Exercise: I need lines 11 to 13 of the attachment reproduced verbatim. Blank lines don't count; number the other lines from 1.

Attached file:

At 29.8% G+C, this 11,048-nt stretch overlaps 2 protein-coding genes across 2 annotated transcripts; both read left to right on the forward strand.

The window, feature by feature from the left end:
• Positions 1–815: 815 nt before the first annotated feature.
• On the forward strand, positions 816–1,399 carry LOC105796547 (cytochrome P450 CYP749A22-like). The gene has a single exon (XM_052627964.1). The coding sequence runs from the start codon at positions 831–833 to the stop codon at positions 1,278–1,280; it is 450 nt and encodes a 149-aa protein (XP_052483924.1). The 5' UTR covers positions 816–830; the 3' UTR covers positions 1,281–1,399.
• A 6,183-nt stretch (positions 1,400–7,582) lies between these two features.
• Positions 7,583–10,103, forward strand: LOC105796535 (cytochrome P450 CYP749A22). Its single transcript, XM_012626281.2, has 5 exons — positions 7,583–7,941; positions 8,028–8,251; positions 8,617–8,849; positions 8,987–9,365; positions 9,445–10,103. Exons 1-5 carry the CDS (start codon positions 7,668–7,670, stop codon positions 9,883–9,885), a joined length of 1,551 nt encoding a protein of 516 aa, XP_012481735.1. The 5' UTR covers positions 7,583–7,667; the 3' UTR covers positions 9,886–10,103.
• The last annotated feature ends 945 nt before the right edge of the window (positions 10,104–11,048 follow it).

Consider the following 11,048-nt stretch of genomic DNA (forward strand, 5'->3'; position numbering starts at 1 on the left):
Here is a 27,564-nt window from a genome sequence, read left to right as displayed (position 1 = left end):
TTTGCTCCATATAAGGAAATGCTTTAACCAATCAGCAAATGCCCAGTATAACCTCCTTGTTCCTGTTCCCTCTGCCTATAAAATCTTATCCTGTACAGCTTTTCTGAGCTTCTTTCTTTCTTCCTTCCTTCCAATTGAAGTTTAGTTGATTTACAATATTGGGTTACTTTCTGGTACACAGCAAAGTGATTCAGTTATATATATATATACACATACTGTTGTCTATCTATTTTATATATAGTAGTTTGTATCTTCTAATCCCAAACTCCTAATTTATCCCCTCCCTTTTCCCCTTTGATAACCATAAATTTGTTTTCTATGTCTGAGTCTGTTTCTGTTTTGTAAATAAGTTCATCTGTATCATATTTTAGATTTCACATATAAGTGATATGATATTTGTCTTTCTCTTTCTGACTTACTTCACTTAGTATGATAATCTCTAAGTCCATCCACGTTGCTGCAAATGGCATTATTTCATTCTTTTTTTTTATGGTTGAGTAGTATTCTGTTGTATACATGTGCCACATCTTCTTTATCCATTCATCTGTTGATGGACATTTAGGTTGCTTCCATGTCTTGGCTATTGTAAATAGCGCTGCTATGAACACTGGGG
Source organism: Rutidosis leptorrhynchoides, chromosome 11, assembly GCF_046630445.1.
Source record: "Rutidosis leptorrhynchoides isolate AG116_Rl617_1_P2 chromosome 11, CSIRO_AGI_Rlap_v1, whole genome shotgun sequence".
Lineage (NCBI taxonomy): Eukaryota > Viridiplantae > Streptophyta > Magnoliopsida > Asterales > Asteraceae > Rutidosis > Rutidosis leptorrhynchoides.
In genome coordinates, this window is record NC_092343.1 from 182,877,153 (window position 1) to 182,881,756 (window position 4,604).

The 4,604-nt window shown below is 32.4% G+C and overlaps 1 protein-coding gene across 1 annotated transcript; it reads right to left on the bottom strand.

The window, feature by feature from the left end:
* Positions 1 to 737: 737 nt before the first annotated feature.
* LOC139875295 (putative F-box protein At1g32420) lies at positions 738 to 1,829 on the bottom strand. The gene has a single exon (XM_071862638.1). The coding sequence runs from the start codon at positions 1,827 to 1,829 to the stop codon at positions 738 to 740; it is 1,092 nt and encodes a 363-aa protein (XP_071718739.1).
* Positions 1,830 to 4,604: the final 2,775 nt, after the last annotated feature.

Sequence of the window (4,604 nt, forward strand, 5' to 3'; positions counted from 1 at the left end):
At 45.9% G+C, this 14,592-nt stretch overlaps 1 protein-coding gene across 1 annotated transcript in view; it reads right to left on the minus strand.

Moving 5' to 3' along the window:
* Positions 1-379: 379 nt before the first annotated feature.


Source organism: Rutidosis leptorrhynchoides, chromosome 11, assembly GCF_046630445.1.
Source record: "Rutidosis leptorrhynchoides isolate AG116_Rl617_1_P2 chromosome 11, CSIRO_AGI_Rlap_v1, whole genome shotgun sequence".
Lineage (NCBI taxonomy): Eukaryota > Viridiplantae > Streptophyta > Magnoliopsida > Asterales > Asteraceae > Rutidosis > Rutidosis leptorrhynchoides.